2. Web Usage

How often do you answer e-mail, look at Google Reader, or check Facebook each day? I found by taking all my daily internet needs and compressing them into one, highly-efficient ritual, I was able to cut off 75% of my web time without losing any communication.

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3. Reading

How much time do you get to read books? If your library isn’t as large as you’d like, you might want to consider the rituals you use for reading. Programming a few steps to trigger yourself to read instead of watching television or during a break in your day can chew through dozens of books each year.

4. Friendliness

Rituals can also help with communication. Set up a ritual of starting a conversation when you have opportunities to meet people.

5. Working

One of the hardest barriers when overcoming procrastination is building up a concentrated flow. Building those steps into a ritual can allow you to quickly start working or continue working after an interruption.

6. Going to the gym

If exercising is a struggle, encoding a ritual can remove a lot of the difficulty. Set up a quick ritual for going to exercise right after work or when you wake up.

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7. Exercise

Even within your workouts, you can have rituals. Spacing the time between runs or reps with a certain number of breaths can remove the guesswork. Forming a ritual of doing certain exercises in a particular order can save time.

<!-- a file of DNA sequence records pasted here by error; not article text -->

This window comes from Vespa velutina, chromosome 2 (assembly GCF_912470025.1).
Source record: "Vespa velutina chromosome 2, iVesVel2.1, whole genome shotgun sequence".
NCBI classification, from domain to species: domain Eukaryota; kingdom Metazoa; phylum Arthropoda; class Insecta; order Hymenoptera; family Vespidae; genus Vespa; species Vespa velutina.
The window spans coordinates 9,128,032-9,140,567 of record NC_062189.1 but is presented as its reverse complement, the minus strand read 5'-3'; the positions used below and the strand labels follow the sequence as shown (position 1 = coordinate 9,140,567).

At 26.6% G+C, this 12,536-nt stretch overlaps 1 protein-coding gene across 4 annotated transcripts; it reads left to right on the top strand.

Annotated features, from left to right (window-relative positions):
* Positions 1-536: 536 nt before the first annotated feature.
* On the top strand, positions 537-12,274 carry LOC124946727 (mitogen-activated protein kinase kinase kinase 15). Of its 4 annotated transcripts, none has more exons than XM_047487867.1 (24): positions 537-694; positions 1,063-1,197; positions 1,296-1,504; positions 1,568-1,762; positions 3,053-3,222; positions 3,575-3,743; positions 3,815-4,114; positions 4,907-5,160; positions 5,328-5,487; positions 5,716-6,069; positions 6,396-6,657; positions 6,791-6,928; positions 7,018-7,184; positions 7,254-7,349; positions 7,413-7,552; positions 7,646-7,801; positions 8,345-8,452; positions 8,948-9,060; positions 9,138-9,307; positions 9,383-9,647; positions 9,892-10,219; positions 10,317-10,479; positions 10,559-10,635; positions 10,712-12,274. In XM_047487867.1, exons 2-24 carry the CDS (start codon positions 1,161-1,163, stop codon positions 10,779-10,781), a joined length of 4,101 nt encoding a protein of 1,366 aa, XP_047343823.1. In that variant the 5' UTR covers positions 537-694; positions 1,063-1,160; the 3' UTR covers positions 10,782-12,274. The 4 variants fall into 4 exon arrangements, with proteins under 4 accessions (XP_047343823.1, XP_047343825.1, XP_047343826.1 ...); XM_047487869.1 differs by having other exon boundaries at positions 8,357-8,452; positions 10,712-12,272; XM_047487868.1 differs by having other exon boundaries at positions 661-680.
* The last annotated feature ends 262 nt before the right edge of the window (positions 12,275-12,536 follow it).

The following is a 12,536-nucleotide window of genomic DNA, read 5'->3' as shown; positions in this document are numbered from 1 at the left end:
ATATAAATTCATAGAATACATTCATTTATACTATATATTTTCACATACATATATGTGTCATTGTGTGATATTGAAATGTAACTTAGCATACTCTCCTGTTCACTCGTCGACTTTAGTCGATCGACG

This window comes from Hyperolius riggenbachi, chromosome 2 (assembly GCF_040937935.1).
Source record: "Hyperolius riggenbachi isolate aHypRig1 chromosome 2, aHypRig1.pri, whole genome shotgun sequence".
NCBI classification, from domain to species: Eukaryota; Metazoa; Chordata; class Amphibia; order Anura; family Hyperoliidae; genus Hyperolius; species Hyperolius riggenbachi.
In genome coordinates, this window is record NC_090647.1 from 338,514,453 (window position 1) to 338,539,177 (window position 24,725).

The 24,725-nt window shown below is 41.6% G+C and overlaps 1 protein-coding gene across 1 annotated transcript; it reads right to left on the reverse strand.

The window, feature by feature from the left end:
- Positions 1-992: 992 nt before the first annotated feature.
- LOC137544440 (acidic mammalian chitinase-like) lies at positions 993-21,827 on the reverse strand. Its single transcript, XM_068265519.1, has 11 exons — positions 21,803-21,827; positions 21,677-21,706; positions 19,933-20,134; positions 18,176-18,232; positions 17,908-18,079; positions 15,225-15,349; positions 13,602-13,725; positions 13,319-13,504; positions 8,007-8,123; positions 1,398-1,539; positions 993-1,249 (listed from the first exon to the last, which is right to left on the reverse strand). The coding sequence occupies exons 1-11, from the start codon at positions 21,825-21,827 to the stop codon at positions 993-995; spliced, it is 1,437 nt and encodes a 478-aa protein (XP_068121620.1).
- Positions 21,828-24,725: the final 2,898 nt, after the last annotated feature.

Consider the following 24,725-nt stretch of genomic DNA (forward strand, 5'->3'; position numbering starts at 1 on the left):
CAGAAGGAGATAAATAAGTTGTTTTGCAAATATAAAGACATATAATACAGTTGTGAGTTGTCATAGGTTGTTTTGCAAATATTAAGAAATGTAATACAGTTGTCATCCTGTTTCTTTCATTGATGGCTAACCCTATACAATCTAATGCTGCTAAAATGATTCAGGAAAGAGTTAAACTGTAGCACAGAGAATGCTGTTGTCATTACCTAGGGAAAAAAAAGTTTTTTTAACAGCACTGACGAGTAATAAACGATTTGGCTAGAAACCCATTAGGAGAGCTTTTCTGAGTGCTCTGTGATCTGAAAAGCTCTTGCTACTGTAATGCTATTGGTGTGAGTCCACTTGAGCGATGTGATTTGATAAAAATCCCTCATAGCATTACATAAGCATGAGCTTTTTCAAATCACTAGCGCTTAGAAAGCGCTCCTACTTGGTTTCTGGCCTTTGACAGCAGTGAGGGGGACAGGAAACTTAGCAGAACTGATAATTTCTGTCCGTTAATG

8. Sleeping

Form a calming ritual in the last 30-60 minutes of your day before you go to bed. This will help slow yourself down and make falling asleep much easier. Especially if you plan to get up full of energy in the morning, it will help if you remove insomnia.

8. Weekly Reviews

The weekly review is a big part of the GTD system. By making a simple ritual checklist for my weekly review, I can get the most out of this exercise in less time. Originally, I did holistic reviews where I wrote my thoughts on the week and progress as a whole. Now, I narrow my focus toward specific plans, ideas, and measurements.

Final Thoughts

We all want to be productive. But time wasters, procrastination, and laziness sometimes get the better of us. If you’re facing such difficulties, don’t be afraid to make use of these rituals to help you conquer them.

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Featured photo credit: RODOLFO BARRETO via unsplash.com